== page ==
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Kaiser Permanente Nurse Saves Life of Unresponsive Theatergoer Experiencing Cardiac Arrest

A quiet, after-work trip to a local theater to see the new Judy Garland movie quickly turned into a life-saving evening for Kaiser Permanente San Jose off-duty pediatric nurse practitioner Debbie Marquez, RN.

“The movie had started, and I heard people shouting ‘help, emergency’ from just down the row where I was sitting,” said Marquez, who has been a nurse at Kaiser Permanente San Jose for 20 years.

Marquez investigated further and found a 63-year-old man slumped in his theater seat. His companions were distraught. Marquez began shaking the man’s shoulders and loudly asking, “sir, sir can you hear me?”


The man did not respond and Marquez said he had no pulse and she couldn’t feel him breathing.  She immediately began CPR (chest compressions) while the man was still in his seat.

Meanwhile, the theater stopped the movie and brought up the lights in the auditorium. A group of moviegoers gathered around, and helped Marquez get the man out of his chair and onto the floor of the theater aisle.

As Marquez did chest compressions on the man, one of the other theatergoers called 9-1-1.  Marquez asked someone to find an AED, Automated External Defibrillator, to try to shock the man’s heart into a normal rhythm.

Marquez heard one of the man’s companions say that he had a history of heart problems.

“Sudden cardiac arrest leads to loss of consciousness and pulse and is caused by an electrical malfunction in the heart that causes an irregular heartbeat,” says Marquez. “I knew the man would die if he didn’t receive CPR and the AED shock.”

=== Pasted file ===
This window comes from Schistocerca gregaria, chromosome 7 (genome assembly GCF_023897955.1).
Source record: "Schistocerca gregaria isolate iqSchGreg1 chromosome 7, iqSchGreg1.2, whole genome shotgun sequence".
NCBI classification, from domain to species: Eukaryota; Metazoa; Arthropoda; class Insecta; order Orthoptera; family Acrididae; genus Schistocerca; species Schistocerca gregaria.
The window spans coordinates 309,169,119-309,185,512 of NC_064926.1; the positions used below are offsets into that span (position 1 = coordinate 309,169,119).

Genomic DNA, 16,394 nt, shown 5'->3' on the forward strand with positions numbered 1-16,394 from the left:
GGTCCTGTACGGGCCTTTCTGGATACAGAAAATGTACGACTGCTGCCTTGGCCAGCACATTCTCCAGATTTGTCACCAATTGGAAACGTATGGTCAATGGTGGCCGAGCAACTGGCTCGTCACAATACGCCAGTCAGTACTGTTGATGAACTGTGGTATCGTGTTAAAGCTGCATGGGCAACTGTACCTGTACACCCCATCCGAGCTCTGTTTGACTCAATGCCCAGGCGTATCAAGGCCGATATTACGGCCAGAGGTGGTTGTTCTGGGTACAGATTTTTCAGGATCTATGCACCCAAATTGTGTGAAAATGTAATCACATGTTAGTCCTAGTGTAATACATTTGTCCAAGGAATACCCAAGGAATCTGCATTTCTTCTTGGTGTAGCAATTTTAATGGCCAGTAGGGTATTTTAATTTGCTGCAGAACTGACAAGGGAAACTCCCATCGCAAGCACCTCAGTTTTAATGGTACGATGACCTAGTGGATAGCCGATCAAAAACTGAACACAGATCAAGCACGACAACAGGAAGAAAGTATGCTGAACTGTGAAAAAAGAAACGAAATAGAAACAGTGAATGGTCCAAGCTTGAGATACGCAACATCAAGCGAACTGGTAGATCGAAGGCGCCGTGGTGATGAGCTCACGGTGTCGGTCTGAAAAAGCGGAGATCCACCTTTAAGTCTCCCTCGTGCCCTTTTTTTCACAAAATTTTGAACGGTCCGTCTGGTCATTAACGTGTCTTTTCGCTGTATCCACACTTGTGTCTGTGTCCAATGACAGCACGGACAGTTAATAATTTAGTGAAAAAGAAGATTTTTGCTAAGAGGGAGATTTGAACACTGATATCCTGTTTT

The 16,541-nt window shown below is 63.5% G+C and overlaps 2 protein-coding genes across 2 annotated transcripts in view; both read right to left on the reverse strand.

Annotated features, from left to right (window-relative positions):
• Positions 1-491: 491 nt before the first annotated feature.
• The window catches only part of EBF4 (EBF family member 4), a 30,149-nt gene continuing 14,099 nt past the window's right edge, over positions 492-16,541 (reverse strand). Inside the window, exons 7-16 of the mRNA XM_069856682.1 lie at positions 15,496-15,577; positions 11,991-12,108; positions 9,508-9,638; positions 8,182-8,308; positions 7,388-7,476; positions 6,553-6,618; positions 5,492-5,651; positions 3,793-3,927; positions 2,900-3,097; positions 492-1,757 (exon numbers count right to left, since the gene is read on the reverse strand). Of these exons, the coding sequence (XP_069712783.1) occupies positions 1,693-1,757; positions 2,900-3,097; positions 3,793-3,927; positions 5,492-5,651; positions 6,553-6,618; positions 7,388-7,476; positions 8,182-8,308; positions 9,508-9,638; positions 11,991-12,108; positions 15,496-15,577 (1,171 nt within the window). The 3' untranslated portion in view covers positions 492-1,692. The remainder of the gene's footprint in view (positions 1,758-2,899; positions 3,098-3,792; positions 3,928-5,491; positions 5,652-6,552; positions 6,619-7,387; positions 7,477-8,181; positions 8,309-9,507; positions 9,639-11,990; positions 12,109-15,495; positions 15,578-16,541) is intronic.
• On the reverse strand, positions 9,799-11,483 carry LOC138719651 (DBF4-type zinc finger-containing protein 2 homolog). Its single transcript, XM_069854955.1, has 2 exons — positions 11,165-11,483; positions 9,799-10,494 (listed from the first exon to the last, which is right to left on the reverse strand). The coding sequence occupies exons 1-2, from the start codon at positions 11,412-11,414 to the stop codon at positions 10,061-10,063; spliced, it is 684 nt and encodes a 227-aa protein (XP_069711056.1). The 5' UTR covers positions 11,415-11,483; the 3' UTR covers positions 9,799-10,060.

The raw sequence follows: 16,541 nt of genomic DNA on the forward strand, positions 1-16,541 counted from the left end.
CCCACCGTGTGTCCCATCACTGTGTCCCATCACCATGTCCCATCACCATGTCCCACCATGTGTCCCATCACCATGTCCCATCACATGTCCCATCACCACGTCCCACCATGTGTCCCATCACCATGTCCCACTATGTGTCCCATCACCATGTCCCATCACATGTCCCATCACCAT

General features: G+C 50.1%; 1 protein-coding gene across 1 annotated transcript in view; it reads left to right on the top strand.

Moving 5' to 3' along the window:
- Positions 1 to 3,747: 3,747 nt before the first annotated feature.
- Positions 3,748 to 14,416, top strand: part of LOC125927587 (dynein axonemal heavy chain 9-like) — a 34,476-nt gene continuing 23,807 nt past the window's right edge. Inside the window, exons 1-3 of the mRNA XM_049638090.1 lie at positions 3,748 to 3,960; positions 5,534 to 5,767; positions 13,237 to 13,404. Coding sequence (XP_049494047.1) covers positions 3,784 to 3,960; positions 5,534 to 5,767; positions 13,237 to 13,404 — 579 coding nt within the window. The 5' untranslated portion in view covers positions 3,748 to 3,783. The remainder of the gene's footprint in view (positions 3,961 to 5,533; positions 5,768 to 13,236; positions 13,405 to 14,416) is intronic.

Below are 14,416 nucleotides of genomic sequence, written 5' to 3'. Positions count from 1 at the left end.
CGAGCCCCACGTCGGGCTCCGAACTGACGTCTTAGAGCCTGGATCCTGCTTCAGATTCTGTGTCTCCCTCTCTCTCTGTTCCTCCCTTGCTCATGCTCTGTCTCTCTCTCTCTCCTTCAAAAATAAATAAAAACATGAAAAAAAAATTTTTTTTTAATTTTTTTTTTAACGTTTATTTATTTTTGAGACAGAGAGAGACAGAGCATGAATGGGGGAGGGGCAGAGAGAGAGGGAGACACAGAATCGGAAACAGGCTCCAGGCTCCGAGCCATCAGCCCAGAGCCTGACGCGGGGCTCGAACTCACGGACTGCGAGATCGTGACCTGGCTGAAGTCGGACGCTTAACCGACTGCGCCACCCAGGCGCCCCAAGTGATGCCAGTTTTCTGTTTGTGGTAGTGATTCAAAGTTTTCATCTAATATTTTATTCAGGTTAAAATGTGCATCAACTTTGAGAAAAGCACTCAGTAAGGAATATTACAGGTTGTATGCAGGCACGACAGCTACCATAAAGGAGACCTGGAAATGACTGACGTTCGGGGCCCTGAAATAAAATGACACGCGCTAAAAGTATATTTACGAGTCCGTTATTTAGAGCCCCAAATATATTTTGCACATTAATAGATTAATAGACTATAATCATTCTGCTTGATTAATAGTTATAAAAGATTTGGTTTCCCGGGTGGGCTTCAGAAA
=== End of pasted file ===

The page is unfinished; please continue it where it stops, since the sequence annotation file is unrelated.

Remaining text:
Because the theater didn’t have an AED, a bystander ran to the health club next door to borrow their AED. Meanwhile, Marquez was still doing chest compressions and talking to a 9-1-1 operator via a speakerphone being held by another moviegoer.

She assured the 9-1-1 operator that she was a trained nurse and was waiting for an AED to try to shock the man’s heart back to a normal rhythm. The 9-1-1 operator told Marquez paramedics were on the way.

Finally, the theater workers showed up with an AED and Marquez wasted no time in administering the shock treatment. The first time, there was no response, and as Marquez prepared the AED for a second jolt, one of the other theatergoers took over the chest compressions.

“We were doing CPR for 7-to-8 minutes. I gave the man a second jolt as the ambulance arrived,” she said. “As they wheeled him away, one of the Emergency Medical Technicians said the man’s heart had started beating normally again.”

Of course, Marquez says she felt good for saving the man’s life and for keeping calm, which certainly kept everyone around her, the other theatergoers, equally calm.

“Debbie Marquez has always stepped in to do the right thing,” said Dr. Chynna Bantug, Pediatrics Chief at KP San Jose and Marquez’ boss. “Her pediatric patients love her, the parents do as well, and we’re so proud to have Debbie Marquez caring for our members and also doing great work outside too.”

Marquez never learned the man’s name or the outcome of her fast CPR. But there is a bit of lucky irony here:

“Just the day before, I had my ‘Basic Life Support’ refresher, which nurses have to take every two years to keep their license,” said Marquez. “So I guess I was ready to do CPR and save a life.”


  1. Paul Elliot 4 years ago

    This is why CPR training is so important.

  2. Mary Nopachai 4 years ago

    Wish CPR training could be provided for physicians at KP.

  3. Daisy Auden 4 years ago

    First of all I am very thankful to you. It is very glad to read the article. This article helps the people to gain their knowledge in the specific field.
    I would like to share some details where it helps the people to gain knowledge

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